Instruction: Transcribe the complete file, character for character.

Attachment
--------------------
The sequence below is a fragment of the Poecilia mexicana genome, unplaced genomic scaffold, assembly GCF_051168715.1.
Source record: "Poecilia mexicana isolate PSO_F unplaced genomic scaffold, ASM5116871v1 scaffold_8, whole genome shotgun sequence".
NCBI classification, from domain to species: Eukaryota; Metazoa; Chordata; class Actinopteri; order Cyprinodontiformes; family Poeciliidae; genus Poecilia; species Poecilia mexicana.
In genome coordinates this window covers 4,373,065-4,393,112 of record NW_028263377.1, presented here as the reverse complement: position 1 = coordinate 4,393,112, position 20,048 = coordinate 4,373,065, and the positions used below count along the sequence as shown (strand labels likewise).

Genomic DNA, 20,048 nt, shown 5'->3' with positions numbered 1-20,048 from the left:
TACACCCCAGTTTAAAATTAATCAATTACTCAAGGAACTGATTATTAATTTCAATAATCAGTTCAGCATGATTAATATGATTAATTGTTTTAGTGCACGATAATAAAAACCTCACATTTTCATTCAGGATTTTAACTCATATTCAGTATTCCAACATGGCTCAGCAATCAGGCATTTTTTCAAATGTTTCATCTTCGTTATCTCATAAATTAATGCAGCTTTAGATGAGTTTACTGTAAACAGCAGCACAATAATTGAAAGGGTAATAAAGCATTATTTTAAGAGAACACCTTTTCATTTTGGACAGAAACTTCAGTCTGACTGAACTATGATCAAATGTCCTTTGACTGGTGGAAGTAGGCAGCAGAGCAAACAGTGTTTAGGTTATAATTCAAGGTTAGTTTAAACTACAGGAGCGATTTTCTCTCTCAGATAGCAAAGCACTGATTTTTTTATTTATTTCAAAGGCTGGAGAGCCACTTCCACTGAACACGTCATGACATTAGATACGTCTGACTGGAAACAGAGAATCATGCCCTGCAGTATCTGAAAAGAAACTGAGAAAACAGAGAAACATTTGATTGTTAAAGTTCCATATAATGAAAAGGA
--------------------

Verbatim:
The sequence below is a fragment of the Poecilia mexicana genome, unplaced genomic scaffold, assembly GCF_051168715.1.
Source record: "Poecilia mexicana isolate PSO_F unplaced genomic scaffold, ASM5116871v1 scaffold_8, whole genome shotgun sequence".
NCBI classification, from domain to species: Eukaryota; Metazoa; Chordata; class Actinopteri; order Cyprinodontiformes; family Poeciliidae; genus Poecilia; species Poecilia mexicana.
In genome coordinates this window covers 4,373,065-4,393,112 of record NW_028263377.1, presented here as the reverse complement: position 1 = coordinate 4,393,112, position 20,048 = coordinate 4,373,065, and the positions used below count along the sequence as shown (strand labels likewise).

Genomic DNA, 20,048 nt, shown 5'->3' with positions numbered 1-20,048 from the left:
TACACCCCAGTTTAAAATTAATCAATTACTCAAGGAACTGATTATTAATTTCAATAATCAGTTCAGCATGATTAATATGATTAATTGTTTTAGTGCACGATAATAAAAACCTCACATTTTCATTCAGGATTTTAACTCATATTCAGTATTCCAACATGGCTCAGCAATCAGGCATTTTTTCAAATGTTTCATCTTCGTTATCTCATAAATTAATGCAGCTTTAGATGAGTTTACTGTAAACAGCAGCACAATAATTGAAAGGGTAATAAAGCATTATTTTAAGAGAACACCTTTTCATTTTGGACAGAAACTTCAGTCTGACTGAACTATGATCAAATGTCCTTTGACTGGTGGAAGTAGGCAGCAGAGCAAACAGTGTTTAGGTTATAATTCAAGGTTAGTTTAAACTACAGGAGCGATTTTCTCTCTCAGATAGCAAAGCACTGATTTTTTTATTTATTTCAAAGGCTGGAGAGCCACTTCCACTGAACACGTCATGACATTAGATACGTCTGACTGGAAACAGAGAATCATGCCCTGCAGTATCTGAAAAGAAACTGAGAAAACAGAGAAACATTTGATTGTTAAAGTTCCATATAATGAAAAGGA